Share Name Share Symbol Market Type Share ISIN Share Description
Havelock Europa LSE:HVE London Ordinary Share GB0004149356 ORD 10P
  Price Change % Change Share Price Bid Price Offer Price High Price Low Price Open Price Shares Traded Last Trade
  +0.00p +0.00% 9.00p 8.75p 9.25p 9.00p 9.00p 9.00p 13,312.00 08:00:00
Industry Sector Turnover (m) Profit (m) EPS - Basic PE Ratio Market Cap (m)
Household Goods & Home Construction 73.1 -0.8 -3.0 - 3.44

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Date Time Title Posts
20/2/201712:53Havelock: Strong Growth from Booming School Spending5,214.00
18/8/201012:17Havelock Europa plc454.00
09/2/200315:54HAVELOCK EUROPA...A recovery stock on the move4.00

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Trade Time Trade Price Trade Size Trade Value Trade Type
20/02/2017 16:21:298.7550,0004,375.00O
20/02/2017 12:30:518.7510,000875.00O
20/02/2017 12:29:578.752,500218.75O
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Havelock Europa Daily Update: Havelock Europa is listed in the Household Goods & Home Construction sector of the London Stock Exchange with ticker HVE. The last closing price for Havelock Europa was 9p.
Havelock Europa has a 4 week average price of 9.54p and a 12 week average price of 9.32p.
The 1 year high share price is 14p while the 1 year low share price is currently 8.25p.
There are currently 38,218,393 shares in issue and the average daily traded volume is 76,019 shares. The market capitalisation of Havelock Europa is £3,439,655.37.
reallyrich: Hmm since our last tussle in September the share price is still stuck at about the same point so its doing well. And why last year in the trading update they stated the debt and this year they did not? I will leave you and never to continue your bromance. I really wish we could meet and I will explain things to you about companies like this one. But if I am proved wrong when the figures come out I will be the first to hold my hands up
cannyman1: Neverforget, your long post of 10th January whilst informative was yesterday's news. However, I understand the point you were making. Would it not have been a bit easier however to say that in your opinion, the current leadership are uniquely unqualified to do their jobs.....that would avoid arguments with other people on the forum and you might instead get some agreements from others. There is no doubt that change is required in Havelock from top to bottom if we are to get some value back on the share price and I hope the new Chairman will make that happen.
diku: neverforget...thanks for the if approved the new Chairman has a good percentage of the company given to him at the nominal share value of 10p....of course he pays for it but the point made is the current share price is below the 10p level is not a valid argument...& he has yet to perform!! about the shares are offered to him at say 15p?....last 5 years the shares have traded between 10p - why not base it on a mean price of 15p?...premium to the current price...and is there a lock in period so he cannot sell those shares until it reaches a certain limit in connection with company performance?....or can he flog the company at say 15p earning him 50% return....what about those investors who bought shares at say 30p?....they have a loss of 50%...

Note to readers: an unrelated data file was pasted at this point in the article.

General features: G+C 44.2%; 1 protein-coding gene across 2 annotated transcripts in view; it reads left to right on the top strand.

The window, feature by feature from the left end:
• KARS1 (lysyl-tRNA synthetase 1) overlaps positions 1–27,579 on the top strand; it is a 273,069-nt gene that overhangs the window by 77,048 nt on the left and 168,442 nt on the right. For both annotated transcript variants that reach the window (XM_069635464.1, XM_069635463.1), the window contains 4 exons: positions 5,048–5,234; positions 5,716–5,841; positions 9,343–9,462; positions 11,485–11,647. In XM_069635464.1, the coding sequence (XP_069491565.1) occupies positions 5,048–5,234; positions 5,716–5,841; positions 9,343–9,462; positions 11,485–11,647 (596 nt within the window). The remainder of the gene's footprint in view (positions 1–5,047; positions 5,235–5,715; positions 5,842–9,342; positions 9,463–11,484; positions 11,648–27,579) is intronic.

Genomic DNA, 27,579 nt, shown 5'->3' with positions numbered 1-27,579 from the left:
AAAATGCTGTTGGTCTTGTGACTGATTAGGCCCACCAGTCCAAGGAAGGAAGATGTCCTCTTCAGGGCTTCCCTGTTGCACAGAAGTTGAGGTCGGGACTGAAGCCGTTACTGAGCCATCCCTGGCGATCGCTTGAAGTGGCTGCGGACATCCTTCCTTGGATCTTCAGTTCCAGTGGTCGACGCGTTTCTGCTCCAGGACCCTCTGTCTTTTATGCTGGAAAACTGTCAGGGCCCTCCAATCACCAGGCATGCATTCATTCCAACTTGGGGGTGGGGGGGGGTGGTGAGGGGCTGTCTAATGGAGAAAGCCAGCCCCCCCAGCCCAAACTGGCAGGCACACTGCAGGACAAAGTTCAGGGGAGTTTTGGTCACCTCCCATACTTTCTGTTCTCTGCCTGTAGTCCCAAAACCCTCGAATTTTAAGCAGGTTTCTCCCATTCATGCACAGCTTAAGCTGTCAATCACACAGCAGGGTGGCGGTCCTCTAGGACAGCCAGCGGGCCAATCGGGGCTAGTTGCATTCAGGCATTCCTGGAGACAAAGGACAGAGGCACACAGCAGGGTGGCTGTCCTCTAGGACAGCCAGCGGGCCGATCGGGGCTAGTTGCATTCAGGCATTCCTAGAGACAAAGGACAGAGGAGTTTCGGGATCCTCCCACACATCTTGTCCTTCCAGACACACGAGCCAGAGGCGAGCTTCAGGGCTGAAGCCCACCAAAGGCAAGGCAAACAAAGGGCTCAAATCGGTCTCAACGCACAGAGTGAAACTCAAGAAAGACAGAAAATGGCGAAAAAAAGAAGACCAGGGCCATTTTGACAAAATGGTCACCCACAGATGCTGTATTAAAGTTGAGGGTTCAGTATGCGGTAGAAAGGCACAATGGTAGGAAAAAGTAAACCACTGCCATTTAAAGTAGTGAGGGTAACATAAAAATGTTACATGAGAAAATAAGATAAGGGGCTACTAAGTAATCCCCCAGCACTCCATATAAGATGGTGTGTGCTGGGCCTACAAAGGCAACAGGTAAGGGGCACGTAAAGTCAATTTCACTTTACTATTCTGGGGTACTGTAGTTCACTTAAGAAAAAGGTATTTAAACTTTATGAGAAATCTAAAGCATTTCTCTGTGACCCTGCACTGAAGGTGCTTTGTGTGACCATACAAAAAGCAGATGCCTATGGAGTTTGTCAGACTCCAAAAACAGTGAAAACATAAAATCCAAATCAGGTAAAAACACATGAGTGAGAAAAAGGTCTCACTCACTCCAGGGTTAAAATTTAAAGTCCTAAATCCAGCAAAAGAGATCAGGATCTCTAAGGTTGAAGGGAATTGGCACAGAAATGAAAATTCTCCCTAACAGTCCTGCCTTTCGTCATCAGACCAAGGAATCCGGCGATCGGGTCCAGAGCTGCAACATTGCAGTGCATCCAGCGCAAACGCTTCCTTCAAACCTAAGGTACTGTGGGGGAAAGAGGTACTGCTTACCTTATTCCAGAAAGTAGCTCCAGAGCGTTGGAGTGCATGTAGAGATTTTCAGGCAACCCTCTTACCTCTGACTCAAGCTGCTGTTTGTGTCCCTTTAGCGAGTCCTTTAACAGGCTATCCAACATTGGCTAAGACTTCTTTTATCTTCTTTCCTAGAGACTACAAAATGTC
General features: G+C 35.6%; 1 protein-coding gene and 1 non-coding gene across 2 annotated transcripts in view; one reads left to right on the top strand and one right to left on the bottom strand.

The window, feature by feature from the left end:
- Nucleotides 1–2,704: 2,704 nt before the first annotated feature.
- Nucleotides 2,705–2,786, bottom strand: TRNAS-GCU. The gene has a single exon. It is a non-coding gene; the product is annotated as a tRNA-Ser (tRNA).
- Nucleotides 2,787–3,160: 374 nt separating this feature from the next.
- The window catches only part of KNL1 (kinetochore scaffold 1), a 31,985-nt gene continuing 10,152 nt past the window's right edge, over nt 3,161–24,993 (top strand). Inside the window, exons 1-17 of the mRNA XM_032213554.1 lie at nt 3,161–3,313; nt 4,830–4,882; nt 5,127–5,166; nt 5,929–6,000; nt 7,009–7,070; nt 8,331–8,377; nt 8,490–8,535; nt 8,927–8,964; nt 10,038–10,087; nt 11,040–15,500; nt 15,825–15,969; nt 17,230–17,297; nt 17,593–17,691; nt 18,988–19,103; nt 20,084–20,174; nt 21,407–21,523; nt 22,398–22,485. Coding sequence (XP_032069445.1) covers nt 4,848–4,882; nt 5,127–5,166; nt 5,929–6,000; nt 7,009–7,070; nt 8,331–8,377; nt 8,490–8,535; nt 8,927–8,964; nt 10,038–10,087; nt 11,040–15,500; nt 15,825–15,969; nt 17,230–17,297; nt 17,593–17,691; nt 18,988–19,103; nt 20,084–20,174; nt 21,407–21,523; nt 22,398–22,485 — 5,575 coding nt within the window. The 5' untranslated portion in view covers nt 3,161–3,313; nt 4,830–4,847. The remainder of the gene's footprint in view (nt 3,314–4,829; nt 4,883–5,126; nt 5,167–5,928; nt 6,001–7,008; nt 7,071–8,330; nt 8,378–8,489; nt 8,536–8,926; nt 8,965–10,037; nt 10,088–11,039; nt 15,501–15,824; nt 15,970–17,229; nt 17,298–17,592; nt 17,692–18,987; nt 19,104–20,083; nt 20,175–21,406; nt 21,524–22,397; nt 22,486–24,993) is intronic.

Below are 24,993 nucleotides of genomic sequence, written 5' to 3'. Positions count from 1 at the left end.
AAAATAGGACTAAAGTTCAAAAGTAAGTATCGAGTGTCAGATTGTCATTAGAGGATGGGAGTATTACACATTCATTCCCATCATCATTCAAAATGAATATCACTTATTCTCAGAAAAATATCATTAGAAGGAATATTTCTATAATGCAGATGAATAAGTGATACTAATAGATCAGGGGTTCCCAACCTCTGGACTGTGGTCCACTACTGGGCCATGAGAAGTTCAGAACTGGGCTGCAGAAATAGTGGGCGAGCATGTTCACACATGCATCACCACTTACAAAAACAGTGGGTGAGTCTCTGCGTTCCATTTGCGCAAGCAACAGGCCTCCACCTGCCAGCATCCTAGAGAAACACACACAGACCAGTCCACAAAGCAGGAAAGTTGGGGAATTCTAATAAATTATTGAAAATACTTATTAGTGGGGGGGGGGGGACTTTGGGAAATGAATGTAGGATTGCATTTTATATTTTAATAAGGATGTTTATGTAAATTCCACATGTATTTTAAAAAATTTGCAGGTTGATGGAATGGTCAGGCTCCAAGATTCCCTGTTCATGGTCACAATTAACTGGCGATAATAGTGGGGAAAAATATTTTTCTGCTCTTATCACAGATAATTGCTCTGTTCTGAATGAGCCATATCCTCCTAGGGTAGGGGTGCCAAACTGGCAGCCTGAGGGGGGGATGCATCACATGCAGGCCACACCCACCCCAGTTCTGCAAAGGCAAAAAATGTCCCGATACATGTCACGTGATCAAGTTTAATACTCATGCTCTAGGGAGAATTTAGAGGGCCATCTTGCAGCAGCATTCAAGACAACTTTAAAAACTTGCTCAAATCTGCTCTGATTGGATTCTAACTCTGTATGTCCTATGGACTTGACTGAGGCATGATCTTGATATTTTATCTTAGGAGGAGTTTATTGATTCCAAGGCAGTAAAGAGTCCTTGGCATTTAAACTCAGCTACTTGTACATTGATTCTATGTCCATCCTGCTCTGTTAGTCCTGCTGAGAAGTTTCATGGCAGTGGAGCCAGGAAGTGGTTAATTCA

cannyman1: neverforget, I am not really sure what your point is. The terrible management under Prescott is the same management that is in place now. Kennedy was not any use then, and is certainly not any better now. Ritchie is out of his depth and is not a CEO in any case. The only noticeable difference is that David Farooqui has replaced Paul Davis and if the rumours are true on this forum, he hasn't made any contribution to Havelock at all since since his arrival around two years ago. If I could let you into a secret, Prescott is long gone. As your handle suggests, you clearly have a long memory, but I would suggest it's better to focus on the current crop. These guys have been in place now for eighteen months and the share price should have a lot more to show than it currently does.
neverforget: the share price is where it is as a direct result of terrible management under Prescott. how he got away with it for so long was simple he threw everyone else under the bus. until there came a time when there was nobody left to throw under then he was found out.
diku: then......what?....if you had anything concrete to contribute yourself the share price might just not be where it is today....with different opinions & points of view on this BB you might just learn a thing or two...respect...
goodoldays: STY are a forward looking company who keep their fingers on the industry pulse. The management are predominately from an interiors delivery background, most importantly they keep the management team lean to avoid large overheads. They are also not burdened with a large manufacturing overhead. HVE have never known if they are a contractor of manufacturer, hence the constant conflict between the two areas of business. A few days ago someone posted that this kind of comment was like " pub chat" that person should realise that the cause of the problems are Management/People driven, the result is the share price. Therefore I think these discussions are extreemely relavent. I am both; an Ex employee and a shareholder of many years. Havelock over the past few years have sold off all their assets which resulted in no significant improvement to the share price. It is my opinion that they now have to deliver or face extinction, time has run out.
reallyrich: we will see. anyway the market must think this a stonking buy as can be seen from the dramatic increase in share price, not!